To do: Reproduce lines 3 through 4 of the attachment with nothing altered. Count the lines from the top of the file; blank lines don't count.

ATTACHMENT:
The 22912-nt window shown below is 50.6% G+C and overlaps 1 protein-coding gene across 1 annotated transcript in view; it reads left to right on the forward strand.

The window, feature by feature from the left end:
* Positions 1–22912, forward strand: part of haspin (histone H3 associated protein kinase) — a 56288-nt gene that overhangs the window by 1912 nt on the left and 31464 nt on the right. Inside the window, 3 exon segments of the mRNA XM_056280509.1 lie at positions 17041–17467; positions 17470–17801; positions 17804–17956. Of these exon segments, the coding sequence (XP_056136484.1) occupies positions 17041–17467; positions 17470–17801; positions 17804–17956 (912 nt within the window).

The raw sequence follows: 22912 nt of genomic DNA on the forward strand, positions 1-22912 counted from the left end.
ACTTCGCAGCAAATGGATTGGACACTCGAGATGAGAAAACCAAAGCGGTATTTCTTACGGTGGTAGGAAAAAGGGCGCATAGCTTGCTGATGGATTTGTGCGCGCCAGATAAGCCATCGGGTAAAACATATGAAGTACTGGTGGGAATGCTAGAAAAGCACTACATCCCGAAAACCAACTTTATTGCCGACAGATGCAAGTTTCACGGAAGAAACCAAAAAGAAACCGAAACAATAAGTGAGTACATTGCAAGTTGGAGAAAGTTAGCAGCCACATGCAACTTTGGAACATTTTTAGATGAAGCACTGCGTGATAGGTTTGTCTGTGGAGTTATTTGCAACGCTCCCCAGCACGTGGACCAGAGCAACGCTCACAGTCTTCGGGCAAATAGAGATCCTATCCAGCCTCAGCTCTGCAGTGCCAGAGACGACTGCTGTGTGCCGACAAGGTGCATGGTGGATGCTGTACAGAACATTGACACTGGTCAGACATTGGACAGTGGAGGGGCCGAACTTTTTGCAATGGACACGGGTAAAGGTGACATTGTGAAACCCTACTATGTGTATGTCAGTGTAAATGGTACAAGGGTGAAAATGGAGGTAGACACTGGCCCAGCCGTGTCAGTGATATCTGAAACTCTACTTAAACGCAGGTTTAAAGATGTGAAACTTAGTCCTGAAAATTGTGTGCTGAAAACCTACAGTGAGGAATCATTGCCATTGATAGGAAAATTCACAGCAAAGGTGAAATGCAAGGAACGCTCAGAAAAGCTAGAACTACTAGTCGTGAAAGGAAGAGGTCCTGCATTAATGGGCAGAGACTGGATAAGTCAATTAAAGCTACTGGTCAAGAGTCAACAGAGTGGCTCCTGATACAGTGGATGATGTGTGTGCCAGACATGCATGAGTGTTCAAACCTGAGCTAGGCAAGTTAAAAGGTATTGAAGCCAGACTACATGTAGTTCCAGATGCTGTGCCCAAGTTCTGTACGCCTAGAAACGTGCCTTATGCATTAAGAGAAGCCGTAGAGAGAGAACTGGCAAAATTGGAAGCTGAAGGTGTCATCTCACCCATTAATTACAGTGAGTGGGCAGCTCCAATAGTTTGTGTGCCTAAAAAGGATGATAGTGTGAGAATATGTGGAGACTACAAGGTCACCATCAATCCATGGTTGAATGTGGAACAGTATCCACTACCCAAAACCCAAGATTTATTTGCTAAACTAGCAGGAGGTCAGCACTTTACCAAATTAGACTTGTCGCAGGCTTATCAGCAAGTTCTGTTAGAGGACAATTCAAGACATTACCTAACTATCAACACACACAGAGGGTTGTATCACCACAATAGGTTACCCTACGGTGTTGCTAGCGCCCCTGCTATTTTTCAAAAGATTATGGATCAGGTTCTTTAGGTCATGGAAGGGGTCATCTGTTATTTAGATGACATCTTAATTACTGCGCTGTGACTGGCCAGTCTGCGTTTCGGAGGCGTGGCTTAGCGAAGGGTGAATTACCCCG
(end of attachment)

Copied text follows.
* Positions 1–22912, forward strand: part of haspin (histone H3 associated protein kinase) — a 56288-nt gene that overhangs the window by 1912 nt on the left and 31464 nt on the right. Inside the window, 3 exon segments of the mRNA XM_056280509.1 lie at positions 17041–17467; positions 17470–17801; positions 17804–17956. Of these exon segments, the coding sequence (XP_056136484.1) occupies positions 17041–17467; positions 17470–17801; positions 17804–17956 (912 nt within the window).

The raw sequence follows: 22912 nt of genomic DNA on the forward strand, positions 1-22912 counted from the left end.